Ubuntu Community Manager apologises to Stallman
Ubuntu Community Manager Jono Bacon has apologised to Richard Stallman for calling Stallman's position on Ubuntu "childish". Last week, Richard Stallman wrote an article describing Ubuntu 12.10's Amazon Shopping Lens as spyware. In "Ubuntu Spyware: What to do", Stallman said that the sending of search terms being entered into the desktop by users on to Canonical's servers, where they are then searched for on Amazon, is simple surveillance and without the users' consent. Even though the Amazon searching can be turned off, "the existence of that switch does not make the surveillance feature ok" because its default state is on, he says. Stallman called on the free software community to "remove Ubuntu from the distros you recommend" and said that "it behooves us to give Canonical whatever rebuff is needed to make it stop this".
Jono Bacon, Ubuntu Community Manager, took to his personal blog to defend Ubuntu and Canonical. In that personal posting he accuses Stallman of spreading FUD about Ubuntu and said that the distribution is designed to be usable by all. But at the end of the posting Bacon closes with how he believes Stallman's position is that, if some free software does not meet his requirements, then the community should shun it, and says "this just seems a bit childish to me".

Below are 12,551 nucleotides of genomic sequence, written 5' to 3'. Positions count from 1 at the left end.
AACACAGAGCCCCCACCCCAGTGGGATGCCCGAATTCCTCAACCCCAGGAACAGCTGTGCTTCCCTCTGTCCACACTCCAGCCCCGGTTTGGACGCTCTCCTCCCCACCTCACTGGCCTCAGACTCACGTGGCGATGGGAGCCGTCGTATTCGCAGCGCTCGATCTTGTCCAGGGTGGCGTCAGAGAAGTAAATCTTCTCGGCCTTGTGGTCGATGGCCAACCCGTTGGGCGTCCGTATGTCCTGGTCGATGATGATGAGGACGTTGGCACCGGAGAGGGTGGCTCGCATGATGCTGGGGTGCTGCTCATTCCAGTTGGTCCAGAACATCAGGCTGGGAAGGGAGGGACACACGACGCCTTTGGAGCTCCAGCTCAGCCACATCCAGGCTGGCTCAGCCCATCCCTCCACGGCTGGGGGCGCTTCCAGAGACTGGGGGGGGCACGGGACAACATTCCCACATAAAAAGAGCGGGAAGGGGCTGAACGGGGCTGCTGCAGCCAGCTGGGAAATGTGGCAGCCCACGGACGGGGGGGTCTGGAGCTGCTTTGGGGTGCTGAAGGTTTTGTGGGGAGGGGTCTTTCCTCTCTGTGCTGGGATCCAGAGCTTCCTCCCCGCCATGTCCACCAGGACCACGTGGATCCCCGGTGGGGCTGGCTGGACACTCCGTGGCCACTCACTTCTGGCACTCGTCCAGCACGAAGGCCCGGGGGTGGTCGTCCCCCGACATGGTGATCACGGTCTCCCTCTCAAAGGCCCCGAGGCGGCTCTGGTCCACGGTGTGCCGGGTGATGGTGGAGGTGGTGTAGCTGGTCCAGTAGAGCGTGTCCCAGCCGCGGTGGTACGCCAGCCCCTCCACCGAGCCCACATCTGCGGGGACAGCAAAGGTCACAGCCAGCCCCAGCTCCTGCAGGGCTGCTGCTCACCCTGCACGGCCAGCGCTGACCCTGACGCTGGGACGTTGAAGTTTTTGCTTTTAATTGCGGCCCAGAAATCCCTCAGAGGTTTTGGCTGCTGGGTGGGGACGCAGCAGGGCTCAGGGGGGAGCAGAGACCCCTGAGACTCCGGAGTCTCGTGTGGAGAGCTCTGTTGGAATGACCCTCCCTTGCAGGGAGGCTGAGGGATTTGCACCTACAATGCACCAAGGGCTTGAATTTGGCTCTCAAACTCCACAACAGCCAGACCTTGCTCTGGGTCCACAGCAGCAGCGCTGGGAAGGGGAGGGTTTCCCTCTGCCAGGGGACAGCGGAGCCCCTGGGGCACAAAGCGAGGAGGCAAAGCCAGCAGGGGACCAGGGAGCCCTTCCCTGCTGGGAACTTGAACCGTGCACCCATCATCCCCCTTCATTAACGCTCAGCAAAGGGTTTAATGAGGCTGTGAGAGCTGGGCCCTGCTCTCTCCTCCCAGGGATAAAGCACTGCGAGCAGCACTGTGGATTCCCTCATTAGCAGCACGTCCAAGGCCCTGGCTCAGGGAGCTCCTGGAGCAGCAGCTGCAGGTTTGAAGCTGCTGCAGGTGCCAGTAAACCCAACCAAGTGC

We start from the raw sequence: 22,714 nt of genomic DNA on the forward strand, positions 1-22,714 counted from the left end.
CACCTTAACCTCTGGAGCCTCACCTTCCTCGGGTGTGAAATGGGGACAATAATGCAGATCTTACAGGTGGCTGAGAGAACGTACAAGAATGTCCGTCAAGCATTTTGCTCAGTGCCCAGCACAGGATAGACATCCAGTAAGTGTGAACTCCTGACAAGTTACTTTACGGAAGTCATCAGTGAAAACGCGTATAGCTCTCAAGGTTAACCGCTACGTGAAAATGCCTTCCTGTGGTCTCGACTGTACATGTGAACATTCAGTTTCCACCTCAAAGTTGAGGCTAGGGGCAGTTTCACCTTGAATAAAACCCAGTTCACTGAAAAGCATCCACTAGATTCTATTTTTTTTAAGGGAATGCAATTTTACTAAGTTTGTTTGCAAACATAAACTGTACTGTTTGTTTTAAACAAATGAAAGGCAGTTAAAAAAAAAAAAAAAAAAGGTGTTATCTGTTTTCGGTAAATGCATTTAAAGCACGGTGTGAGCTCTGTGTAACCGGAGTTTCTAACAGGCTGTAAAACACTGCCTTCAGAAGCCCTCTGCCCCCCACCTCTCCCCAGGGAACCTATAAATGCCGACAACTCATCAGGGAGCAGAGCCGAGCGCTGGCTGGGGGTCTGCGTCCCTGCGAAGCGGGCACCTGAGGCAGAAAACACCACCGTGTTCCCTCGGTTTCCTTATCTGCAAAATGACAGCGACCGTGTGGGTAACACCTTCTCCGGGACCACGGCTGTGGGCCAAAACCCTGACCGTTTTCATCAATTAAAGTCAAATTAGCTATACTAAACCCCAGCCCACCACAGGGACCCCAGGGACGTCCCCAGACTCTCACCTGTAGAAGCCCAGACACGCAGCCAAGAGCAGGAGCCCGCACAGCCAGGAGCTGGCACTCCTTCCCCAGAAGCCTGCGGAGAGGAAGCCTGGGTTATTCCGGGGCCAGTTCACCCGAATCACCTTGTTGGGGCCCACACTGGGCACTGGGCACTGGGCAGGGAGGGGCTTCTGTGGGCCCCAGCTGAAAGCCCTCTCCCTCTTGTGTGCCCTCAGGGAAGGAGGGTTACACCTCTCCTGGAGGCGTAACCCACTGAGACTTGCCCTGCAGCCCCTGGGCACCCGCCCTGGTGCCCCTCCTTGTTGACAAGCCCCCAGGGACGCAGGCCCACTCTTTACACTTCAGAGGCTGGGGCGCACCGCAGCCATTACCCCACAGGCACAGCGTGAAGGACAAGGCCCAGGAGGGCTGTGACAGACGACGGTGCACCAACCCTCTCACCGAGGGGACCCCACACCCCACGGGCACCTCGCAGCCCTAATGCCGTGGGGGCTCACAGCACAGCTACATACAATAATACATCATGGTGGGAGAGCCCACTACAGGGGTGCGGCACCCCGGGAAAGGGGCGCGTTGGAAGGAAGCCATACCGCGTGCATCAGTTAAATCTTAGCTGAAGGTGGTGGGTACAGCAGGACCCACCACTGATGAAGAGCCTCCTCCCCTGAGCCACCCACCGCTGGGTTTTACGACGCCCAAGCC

Bacon's new posting specifically apologises for that "childish" reference, saying "I apologize whole-heartedly to referring to your position in your post as ‘childish‘ and I continue to have great respect for the work you do to encourage and grow software freedom around the world". Bacon sticks to his position that Ubuntu's Dash is not acting as spyware and says that his issue was that calling Ubuntu spyware "somewhat over-sensationalizes the issue". Bacon said that his position as community manager does not mean he has influence to change any policies, but that he does have control over what he says on his blog and closes saying: "Apologies again to Richard, and I am going to chalk this one down as another one of life’s lessons."
Canonical has yet to make an official statement on the issue. It has previously stated that it plans to add more internet searching capabilities to future Ubuntu releases, with the ability to search and purchase books and music.